Saturday, February 11, 2006

Night Terrors

Lovecraft at an early age - about 6 - had terrible dreams. In these dreams, night-gaunts came and lifted him up high and attempted to dash him against rocks below. He never lost that intensity, that dream-emotion placed within. Later, HPL contracted a serious disease, fever, St. Vitus dance, and later had poikilothermism – which made him pass out in low temperatures.

It seems clear where he got the night gaunt image – Dore’s woodcut images in Dante’s Comedy. The diseases may or may not have contributed, but after Lovecraft’s rejection of Sunday School, he quickly delved into child’s versions of mythology and read voraciously of Arabian Nights, Dante, looked at Dore pictures, and devoured Poe. Grandpa told him lots of gothic ghost stories and often made him sleep in the dark to cure him of his fear of it. Early on, his Grandmother passed, and his Father, too.

One thing that has always stunned me, is that he focused on the demons of Dore and totally ignored the naked bodies and decapitations so vividly portrayed int he gothic wood cuts. They never seem to come up, and Lovecraft is always surprisingly bloodless for a horror writer.

All this said, I noted recently, at that night terrors was the subject. My colleagues have given me permission to share their experiences.

Boyd … “At nine years old, I missed my first Boy Scouts soap box derby because I was at home, in bed with a … case of scarlet fever. My temperature rose to 103 … I lay in bed in my room for days, barely able to get up, and the dreams were not only vivid, but purely horrific. I remember screaming myself awake and my mother coming to my door … I couldn’t speak, but as she stood there … her silhouette in the doorway drew further and further away, she said, “I guess he’s just not going to make it.” She backed away from the door and closed it, leaving me in an auditorium of darkness. … Alone.”

“Within months of my recovery, my folks took me to the doctor, because I wasn’t sleeping well. Damn right, I wasn’t. Every night, throughout the night, I suffered intense dreams, and they led to paranoia during my waking life. I was literally a mess.”

“Well, the doctor told my parents I had a sleep disorder called Night Terrors or parasomnia, which is a condition that disrupts the normal pattern of REM (rapid eye movement) and non-REM sleep stages. There are really five sleep stages - REM and the 4 stages of non REM, which work in a progression of depth 1-4. Night terrors typically occur during the transition from stage 3 non-REM sleep to stage 4 non-REM sleep. Somewhere around 60 minutes after falling asleep, the affected enters a light sleep stage and suddenly encounters symptoms of autonomic discharge.”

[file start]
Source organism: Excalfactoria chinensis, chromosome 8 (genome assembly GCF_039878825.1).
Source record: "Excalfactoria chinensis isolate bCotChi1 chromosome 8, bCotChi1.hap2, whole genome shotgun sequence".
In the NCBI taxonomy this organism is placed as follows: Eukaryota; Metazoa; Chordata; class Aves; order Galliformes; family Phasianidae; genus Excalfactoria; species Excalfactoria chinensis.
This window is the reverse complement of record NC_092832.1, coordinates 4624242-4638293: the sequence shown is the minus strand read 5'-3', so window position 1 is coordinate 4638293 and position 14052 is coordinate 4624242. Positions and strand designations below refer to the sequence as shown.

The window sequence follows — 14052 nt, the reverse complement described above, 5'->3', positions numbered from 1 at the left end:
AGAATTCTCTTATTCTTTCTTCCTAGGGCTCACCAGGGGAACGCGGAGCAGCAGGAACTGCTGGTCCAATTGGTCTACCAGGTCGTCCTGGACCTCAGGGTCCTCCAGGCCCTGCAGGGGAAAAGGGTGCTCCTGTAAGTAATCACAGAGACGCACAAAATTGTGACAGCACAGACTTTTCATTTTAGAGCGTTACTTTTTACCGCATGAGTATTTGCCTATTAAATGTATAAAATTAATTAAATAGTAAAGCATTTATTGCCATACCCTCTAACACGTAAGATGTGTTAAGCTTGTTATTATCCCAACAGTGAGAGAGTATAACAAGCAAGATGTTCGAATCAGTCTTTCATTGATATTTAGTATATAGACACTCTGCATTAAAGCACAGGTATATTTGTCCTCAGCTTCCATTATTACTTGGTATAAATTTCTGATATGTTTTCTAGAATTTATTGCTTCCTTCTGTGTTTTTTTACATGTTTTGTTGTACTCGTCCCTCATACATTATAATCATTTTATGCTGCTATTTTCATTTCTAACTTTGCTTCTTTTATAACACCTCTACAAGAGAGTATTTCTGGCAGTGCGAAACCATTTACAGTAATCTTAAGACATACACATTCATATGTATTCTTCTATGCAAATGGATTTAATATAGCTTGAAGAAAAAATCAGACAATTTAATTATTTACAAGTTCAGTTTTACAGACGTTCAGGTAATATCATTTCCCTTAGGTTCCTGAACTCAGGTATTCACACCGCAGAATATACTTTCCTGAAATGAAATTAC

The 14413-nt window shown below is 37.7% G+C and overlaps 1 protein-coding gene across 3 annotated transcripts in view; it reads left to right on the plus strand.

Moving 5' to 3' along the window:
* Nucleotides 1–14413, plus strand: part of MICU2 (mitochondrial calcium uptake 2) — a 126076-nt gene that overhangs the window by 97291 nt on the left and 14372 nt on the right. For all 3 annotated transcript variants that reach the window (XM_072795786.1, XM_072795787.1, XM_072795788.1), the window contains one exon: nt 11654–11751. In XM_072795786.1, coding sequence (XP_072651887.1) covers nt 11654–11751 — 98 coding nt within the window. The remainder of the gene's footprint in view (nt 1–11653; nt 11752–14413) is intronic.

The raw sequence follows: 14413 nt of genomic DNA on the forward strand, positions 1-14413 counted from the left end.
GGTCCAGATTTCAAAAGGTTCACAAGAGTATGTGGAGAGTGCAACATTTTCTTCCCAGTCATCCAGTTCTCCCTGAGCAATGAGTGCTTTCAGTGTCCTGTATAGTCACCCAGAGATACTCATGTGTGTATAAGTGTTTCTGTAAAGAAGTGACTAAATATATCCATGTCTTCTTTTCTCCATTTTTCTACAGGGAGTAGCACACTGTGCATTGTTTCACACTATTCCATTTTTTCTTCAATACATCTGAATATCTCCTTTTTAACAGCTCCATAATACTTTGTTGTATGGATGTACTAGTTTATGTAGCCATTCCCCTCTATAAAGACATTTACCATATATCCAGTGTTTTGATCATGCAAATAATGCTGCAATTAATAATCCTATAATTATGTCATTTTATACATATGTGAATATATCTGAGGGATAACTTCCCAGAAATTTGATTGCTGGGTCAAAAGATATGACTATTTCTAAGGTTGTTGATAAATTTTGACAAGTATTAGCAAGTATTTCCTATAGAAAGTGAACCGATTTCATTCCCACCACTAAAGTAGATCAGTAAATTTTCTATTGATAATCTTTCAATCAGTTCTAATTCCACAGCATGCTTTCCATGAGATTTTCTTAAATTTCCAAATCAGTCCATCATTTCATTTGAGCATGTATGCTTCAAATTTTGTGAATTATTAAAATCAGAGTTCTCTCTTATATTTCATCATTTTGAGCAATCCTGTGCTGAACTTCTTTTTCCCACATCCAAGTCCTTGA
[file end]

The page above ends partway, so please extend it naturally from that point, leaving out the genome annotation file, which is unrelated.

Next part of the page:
“Night Terrors are generally found in 4 to 12 year olds, and they affect about 2 - 6 % of the population of that age. They are a nightmare so intense, the child usually has no memory of them come morning. Not so with me. In fact, I still remember some of these dreams, and I often still experience short flashes of them.”

Jeff said...”I know what you mean. My daughter, who is almost five went through a stage where she was going through Night Terrors … there was nothing we could really do … except make sure she doesn't hurt herself. She would thrash about in her bed and scream and scratch at things that we couldn't see. Then she would just wake up and look at us like we were crazy because we were in her room all scared looking.”

“I explained to my wife that I went through something similar as a kid when I had an accident and was in a coma for a while. When I came [to myself] I was hallucinating … after that I had very vivid dreams. I still have those dreams, just about every night …”

Clara said... “I had night terrors; all my children had night terrors. My youngest brother had night terrors (horrific ones at that) and walked in his sleep. He also tended to run high fevers -- 105 was a seasonal routine for him -- when we were younger.”

Fran said... “I had the terrors, too, and I was an active sleep walker. I also had a lot of waking "hallucination" while falling asleep. I also had very high fevers, a brief coma and both my legs were paralyzed for several months when I was eight.”

Each of the above colleagues writes horror. Subsequent to these statements, others discussed this night terror and how it influenced their stories into adulthood. Lovecraft was one of the world's great dreamers. Could have a common childhood phenomenon impelled him to horrific genius?

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